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    Be Prepared

    Assembling a well-stocked first-aid kit and learning how to use the items in it are the first steps in developing the confidence to deal with dog health emergencies. (Photo/Tailfeather Communications, LLC)
    Assembling a well-stocked first-aid kit and learning how to use the items in it are the first steps in developing the confidence to deal with dog health emergencies. (Photo/Tailfeather Communications, LLC)
    Running through dense woods at full speed, jumping logs, climbing rocky hillsides, encountering wild animals – your hunting dog is the ultimate extreme sports athlete. Injuries are going to occur. Unfortunately, there is no training staff or team of medical professionals to run onto the field to tend the injured. It’s usually just you and maybe a buddy or two. Somebody needs to be prepared.

    An easily accessed, well-equipped first-aid kit should accompany every dog owning hunter on every trip. Knowing you are prepared helps you to control the natural panic response I described in an earlier column. Knowing what to do in an emergency situation takes training and preparation. Reading a canine first-aid book and searching the Internet for tips on handling emergencies are also helpful steps you can take before heading into the field.

    A Google search of “dog first-aid kits” revealed numerous commercial kits ranging from the basic at $20 to the professional at $800. For the do-it-yourselfer, though, assembling your own kit is easy.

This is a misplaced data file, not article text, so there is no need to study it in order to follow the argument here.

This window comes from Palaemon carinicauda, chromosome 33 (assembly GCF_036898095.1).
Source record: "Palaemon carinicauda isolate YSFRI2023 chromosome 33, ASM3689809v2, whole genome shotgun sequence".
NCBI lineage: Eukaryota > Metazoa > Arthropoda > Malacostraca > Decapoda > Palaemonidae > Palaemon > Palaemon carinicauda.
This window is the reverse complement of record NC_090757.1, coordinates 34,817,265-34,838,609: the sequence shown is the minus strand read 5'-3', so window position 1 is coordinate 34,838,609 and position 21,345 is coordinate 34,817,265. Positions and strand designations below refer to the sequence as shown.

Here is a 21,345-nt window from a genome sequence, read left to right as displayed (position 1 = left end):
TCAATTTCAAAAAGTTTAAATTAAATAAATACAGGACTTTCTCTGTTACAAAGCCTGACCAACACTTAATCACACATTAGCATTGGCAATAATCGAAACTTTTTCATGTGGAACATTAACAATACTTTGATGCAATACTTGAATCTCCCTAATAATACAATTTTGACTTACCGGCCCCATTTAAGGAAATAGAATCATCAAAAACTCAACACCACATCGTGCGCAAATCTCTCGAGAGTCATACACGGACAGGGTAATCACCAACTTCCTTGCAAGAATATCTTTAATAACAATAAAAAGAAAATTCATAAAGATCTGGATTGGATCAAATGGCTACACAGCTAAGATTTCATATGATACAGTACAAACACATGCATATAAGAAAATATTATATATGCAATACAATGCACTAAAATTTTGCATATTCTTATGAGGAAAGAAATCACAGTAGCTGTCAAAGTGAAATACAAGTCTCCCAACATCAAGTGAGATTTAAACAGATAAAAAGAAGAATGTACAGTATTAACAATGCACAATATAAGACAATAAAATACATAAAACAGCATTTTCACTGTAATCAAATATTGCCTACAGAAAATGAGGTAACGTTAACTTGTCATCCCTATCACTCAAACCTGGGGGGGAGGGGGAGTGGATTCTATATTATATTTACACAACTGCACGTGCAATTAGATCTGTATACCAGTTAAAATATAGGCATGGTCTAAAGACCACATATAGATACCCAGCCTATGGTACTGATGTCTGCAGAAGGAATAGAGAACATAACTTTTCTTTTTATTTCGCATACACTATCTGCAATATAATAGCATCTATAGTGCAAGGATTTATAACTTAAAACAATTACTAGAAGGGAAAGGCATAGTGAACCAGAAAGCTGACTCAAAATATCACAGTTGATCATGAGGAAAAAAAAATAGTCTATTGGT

Deciding on a container for all your items depends on the amount of “stuff” you want to carry, the amount and location of available storage space in your vehicle and personal preference. Zippered canvas duffel bags and backpacks work well, but finding specific items usually requires unloading or lots of digging around.

    I prefer hard containers over soft because they keep liquid containers from getting crushed and leaking, and I like opening them up and seeing things without having to rummage through them to find what I’m looking for. Such plastic tool/tackle boxes have trays and dividers for organization. You also might consider flat “Tupperware”-style containers with latching lids. They come in many sizes, provide easy access to items and are easy to store. Whatever works best for you is fine as long as you can store everything in one spot and can get to it quickly.

    Below is a list of items I think should be in every dog handler’s first-aid kit. Brand names are used for the purpose of familiarity, not because I am recommending them. Of course, you’ll also want to include any specific medications or items your specific dog requires.

    In my next column, I’ll discuss how and when to use items on the list.


    Dr. Hank Clemmons is a graduate of the Auburn University College of Veterinary Medicine. He splits his time between his Spartan Animal Hospital in McFarland, Wisconsin, and Kentucky, where he works primarily on show horse sports medicine. He spends his Octobers at his cabin in northern Wisconsin hunting ruffed grouse with his Drahthaars.
    Dr. Hank Clemmons is a graduate of the Auburn University College of Veterinary Medicine. He splits his time between his Spartan Animal Hospital in McFarland, Wisconsin, and Kentucky, where he works primarily on show horse sports medicine. He spends his Octobers at his cabin in northern Wisconsin hunting ruffed grouse with his Drahthaars.

    Wolfe Publishing Group